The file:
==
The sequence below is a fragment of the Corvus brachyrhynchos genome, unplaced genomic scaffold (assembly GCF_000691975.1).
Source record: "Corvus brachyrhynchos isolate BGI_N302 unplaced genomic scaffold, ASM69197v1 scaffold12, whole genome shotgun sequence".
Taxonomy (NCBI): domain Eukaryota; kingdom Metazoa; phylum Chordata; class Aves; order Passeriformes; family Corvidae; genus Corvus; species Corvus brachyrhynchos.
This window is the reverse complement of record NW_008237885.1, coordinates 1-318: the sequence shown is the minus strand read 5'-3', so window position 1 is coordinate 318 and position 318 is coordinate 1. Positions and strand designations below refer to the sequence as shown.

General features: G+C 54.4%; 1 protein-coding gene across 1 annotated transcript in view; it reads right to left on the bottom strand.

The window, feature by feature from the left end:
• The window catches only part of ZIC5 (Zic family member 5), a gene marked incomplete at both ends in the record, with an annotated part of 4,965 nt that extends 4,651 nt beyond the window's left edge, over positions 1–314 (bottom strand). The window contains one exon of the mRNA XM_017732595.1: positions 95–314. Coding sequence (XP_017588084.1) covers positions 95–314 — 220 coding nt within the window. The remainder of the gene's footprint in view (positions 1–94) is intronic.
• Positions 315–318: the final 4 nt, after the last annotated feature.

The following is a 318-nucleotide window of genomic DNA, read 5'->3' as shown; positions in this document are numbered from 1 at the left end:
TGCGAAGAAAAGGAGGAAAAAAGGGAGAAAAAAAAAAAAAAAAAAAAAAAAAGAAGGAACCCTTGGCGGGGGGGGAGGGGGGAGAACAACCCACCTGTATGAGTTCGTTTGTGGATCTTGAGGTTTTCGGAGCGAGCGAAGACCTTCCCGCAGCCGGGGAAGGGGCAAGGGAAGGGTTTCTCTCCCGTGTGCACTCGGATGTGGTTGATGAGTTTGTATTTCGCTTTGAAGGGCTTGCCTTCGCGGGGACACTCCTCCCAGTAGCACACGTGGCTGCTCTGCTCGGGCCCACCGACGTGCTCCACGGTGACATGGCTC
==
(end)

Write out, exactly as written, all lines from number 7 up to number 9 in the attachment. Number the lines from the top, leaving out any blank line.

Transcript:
• The window catches only part of ZIC5 (Zic family member 5), a gene marked incomplete at both ends in the record, with an annotated part of 4,965 nt that extends 4,651 nt beyond the window's left edge, over positions 1–314 (bottom strand). The window contains one exon of the mRNA XM_017732595.1: positions 95–314. Coding sequence (XP_017588084.1) covers positions 95–314 — 220 coding nt within the window. The remainder of the gene's footprint in view (positions 1–94) is intronic.
• Positions 315–318: the final 4 nt, after the last annotated feature.

The following is a 318-nucleotide window of genomic DNA, read 5'->3' as shown; positions in this document are numbered from 1 at the left end: